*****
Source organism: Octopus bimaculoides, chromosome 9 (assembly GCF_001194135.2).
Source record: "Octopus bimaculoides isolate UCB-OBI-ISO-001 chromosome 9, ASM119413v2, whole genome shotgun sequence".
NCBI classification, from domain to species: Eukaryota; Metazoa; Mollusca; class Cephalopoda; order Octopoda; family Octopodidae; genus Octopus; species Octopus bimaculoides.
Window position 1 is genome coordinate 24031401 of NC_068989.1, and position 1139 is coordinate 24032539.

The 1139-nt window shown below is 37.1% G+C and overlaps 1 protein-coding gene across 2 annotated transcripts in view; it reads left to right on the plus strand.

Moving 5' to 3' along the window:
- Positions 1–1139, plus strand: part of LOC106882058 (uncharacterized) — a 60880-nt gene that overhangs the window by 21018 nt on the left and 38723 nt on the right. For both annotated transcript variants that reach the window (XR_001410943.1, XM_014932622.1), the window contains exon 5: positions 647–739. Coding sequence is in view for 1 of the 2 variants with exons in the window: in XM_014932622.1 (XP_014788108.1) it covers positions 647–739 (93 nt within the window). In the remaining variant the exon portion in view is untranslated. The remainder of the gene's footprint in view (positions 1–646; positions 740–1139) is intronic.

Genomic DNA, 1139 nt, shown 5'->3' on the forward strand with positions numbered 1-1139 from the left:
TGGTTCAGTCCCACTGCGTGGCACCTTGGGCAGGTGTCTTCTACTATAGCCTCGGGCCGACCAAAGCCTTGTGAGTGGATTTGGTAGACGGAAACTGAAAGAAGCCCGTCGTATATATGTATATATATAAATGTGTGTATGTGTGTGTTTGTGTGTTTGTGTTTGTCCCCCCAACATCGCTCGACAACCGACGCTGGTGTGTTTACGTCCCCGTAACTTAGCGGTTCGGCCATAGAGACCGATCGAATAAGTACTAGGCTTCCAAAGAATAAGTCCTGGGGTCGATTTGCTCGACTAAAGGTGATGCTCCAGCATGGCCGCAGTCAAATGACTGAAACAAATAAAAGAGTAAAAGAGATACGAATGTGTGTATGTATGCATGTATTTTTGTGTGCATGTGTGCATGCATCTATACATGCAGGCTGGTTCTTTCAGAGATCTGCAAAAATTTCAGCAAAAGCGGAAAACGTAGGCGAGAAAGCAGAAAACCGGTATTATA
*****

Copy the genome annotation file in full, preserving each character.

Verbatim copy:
Source organism: Octopus bimaculoides, chromosome 9 (assembly GCF_001194135.2).
Source record: "Octopus bimaculoides isolate UCB-OBI-ISO-001 chromosome 9, ASM119413v2, whole genome shotgun sequence".
NCBI classification, from domain to species: Eukaryota; Metazoa; Mollusca; class Cephalopoda; order Octopoda; family Octopodidae; genus Octopus; species Octopus bimaculoides.
Window position 1 is genome coordinate 24031401 of NC_068989.1, and position 1139 is coordinate 24032539.

The 1139-nt window shown below is 37.1% G+C and overlaps 1 protein-coding gene across 2 annotated transcripts in view; it reads left to right on the plus strand.

Moving 5' to 3' along the window:
- Positions 1–1139, plus strand: part of LOC106882058 (uncharacterized) — a 60880-nt gene that overhangs the window by 21018 nt on the left and 38723 nt on the right. For both annotated transcript variants that reach the window (XR_001410943.1, XM_014932622.1), the window contains exon 5: positions 647–739. Coding sequence is in view for 1 of the 2 variants with exons in the window: in XM_014932622.1 (XP_014788108.1) it covers positions 647–739 (93 nt within the window). In the remaining variant the exon portion in view is untranslated. The remainder of the gene's footprint in view (positions 1–646; positions 740–1139) is intronic.

Genomic DNA, 1139 nt, shown 5'->3' on the forward strand with positions numbered 1-1139 from the left:
TGGTTCAGTCCCACTGCGTGGCACCTTGGGCAGGTGTCTTCTACTATAGCCTCGGGCCGACCAAAGCCTTGTGAGTGGATTTGGTAGACGGAAACTGAAAGAAGCCCGTCGTATATATGTATATATATAAATGTGTGTATGTGTGTGTTTGTGTGTTTGTGTTTGTCCCCCCAACATCGCTCGACAACCGACGCTGGTGTGTTTACGTCCCCGTAACTTAGCGGTTCGGCCATAGAGACCGATCGAATAAGTACTAGGCTTCCAAAGAATAAGTCCTGGGGTCGATTTGCTCGACTAAAGGTGATGCTCCAGCATGGCCGCAGTCAAATGACTGAAACAAATAAAAGAGTAAAAGAGATACGAATGTGTGTATGTATGCATGTATTTTTGTGTGCATGTGTGCATGCATCTATACATGCAGGCTGGTTCTTTCAGAGATCTGCAAAAATTTCAGCAAAAGCGGAAAACGTAGGCGAGAAAGCAGAAAACCGGTATTATA